Friday, December 16, 2005

Derby embedded into Firefox: another guise of browser embedded web server

There is an imminent possibility of being able to embed databases directly into the web browser environment as David Van Couvering has recently demonstrated using Apache Derby.

A short while ago I made a mad suggestion that future browsers should directly integrate web server software (like Apache or Tomcat). Although I didn't expect something like this could be happening so soon, integrating a database is in many ways as good as having integrated web server software. My initial thoughts were partly prompted by thinking about the direction that tools like Google Desktop are taking us. From a certain perspective, although not actually a browser, Konfabulator and Apple's Dashboard are similar JavaScript engine driven concepts.

There are almost endless possibilities for AJAX style applications written directly against local content (be that search engine style or local database storage).

I think it would be great if you could power up your web browser and immediately in a similar way to instant messenging you would have a web server that was online when you were, a true web presence. You could use it to share transient web site content and you'd no longer need to experience the slow end of ADSL, no more ftp or even WebDAV uploads! You could share social bookmarking, todo lists, wikis, blogs, forums, webcams etc. It would almost be like the P2P revolution all over again but for "web" content with much less of the controversy, think Napster or BitTorrent but for personal web content and without the same level of copyright issues provided people agreed to share content freely.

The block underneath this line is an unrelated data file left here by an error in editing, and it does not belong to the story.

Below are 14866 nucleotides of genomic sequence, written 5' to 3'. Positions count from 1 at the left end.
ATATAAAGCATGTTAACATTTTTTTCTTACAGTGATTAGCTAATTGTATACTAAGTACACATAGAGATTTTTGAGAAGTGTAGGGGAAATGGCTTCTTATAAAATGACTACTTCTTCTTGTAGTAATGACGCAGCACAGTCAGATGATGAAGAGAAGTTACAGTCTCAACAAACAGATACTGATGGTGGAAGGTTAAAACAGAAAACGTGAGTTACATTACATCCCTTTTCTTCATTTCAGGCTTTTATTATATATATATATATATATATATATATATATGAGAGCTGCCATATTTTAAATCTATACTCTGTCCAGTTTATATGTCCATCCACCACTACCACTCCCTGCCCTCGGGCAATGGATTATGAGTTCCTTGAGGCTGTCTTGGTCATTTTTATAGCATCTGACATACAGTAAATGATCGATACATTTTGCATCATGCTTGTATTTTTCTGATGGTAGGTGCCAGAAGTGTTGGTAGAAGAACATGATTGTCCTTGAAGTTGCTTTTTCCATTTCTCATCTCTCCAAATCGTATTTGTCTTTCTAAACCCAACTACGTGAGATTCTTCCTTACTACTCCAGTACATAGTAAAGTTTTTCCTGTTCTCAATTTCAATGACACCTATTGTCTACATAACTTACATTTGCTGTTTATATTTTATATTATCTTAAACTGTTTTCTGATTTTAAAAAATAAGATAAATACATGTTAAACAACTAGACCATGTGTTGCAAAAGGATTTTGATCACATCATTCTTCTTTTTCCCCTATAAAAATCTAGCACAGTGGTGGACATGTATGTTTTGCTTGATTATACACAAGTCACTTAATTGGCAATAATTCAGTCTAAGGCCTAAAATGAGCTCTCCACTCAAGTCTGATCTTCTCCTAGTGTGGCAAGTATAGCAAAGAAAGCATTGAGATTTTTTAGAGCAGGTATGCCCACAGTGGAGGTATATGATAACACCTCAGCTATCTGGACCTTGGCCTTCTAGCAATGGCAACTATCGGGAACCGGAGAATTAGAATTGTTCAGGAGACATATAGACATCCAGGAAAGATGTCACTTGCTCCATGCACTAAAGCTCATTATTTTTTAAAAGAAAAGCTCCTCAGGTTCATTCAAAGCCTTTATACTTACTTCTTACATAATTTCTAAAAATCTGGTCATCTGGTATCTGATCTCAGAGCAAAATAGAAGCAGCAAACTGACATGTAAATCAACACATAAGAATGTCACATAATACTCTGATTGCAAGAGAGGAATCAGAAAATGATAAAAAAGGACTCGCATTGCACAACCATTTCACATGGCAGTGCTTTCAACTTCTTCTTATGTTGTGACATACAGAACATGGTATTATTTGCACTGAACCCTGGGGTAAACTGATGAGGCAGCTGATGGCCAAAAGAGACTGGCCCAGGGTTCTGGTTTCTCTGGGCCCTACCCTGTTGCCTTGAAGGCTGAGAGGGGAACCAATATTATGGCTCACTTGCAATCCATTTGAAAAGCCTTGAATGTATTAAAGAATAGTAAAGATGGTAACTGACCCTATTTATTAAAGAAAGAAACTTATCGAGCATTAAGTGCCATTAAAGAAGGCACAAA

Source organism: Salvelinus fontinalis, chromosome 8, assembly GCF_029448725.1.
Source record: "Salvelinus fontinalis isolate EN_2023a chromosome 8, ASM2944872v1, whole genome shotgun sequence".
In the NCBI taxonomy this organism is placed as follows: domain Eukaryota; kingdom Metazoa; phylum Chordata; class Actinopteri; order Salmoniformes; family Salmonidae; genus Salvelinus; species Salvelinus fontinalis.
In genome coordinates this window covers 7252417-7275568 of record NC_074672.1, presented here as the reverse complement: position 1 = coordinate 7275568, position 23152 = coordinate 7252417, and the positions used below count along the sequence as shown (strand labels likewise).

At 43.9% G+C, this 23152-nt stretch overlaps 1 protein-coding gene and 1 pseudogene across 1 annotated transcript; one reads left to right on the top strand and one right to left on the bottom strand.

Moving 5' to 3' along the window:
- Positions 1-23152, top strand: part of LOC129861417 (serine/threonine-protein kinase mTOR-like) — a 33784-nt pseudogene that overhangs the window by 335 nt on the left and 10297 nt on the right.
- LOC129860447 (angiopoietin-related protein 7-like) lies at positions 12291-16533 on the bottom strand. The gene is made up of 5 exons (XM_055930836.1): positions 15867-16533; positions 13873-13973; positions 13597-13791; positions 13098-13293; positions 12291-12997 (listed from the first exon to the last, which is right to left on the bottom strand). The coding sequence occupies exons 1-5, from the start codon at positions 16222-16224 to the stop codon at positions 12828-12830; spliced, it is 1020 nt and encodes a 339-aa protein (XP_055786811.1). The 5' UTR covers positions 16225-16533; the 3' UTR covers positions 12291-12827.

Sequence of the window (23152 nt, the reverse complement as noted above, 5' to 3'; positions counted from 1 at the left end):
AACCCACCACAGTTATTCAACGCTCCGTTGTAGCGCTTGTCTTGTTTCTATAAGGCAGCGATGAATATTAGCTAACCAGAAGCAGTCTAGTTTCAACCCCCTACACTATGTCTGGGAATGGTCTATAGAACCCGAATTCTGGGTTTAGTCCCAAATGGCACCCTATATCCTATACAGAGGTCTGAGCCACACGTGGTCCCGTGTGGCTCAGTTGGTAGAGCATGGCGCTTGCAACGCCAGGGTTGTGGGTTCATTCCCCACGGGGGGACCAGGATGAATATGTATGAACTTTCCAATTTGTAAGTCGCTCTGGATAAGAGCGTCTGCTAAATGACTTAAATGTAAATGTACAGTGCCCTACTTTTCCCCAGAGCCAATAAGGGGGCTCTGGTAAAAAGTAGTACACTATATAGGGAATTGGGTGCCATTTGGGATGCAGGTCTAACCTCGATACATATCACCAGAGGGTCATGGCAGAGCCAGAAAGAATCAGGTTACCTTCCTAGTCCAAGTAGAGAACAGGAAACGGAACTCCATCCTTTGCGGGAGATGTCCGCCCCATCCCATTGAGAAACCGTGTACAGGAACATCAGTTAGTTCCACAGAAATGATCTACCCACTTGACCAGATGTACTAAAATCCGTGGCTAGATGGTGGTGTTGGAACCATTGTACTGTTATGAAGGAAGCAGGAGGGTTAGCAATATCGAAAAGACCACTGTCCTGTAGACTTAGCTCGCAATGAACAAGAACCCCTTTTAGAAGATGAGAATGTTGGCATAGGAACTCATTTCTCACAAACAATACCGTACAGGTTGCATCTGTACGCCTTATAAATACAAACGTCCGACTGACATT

A web browser with some scripting capability, say JavaScript, Python or Perl could mean integration of local services such as format (e.g. XML/RSS/XHTML/CSS) validators and other online services such as accessibility checkers directly into the local browser server installation.

This would not really be a revolution as all these things are possible now, with a little effort, but a standard mechanism for doing so would mean that a wider audience could enjoy these freedoms.

I know people that scoff at the thought of contributing to a Wiki, helping other users on mailing lists, discussion forums or keeping a blog and I expect they would scoff at this suggestion too. I find my activities in these areas to be very enjoyable and rewarding. I would no more shun these than I would accept the stereotype that IT people are boring, I love IT, I feel very fortunate to be around at a time when I am able to enjoy open source software and ideas freely, it regularly excites me and I make no apologies for that.


Mark McLaren said...

Note: Comment imported. Original by Anonymous at 2006-01-10 17:00

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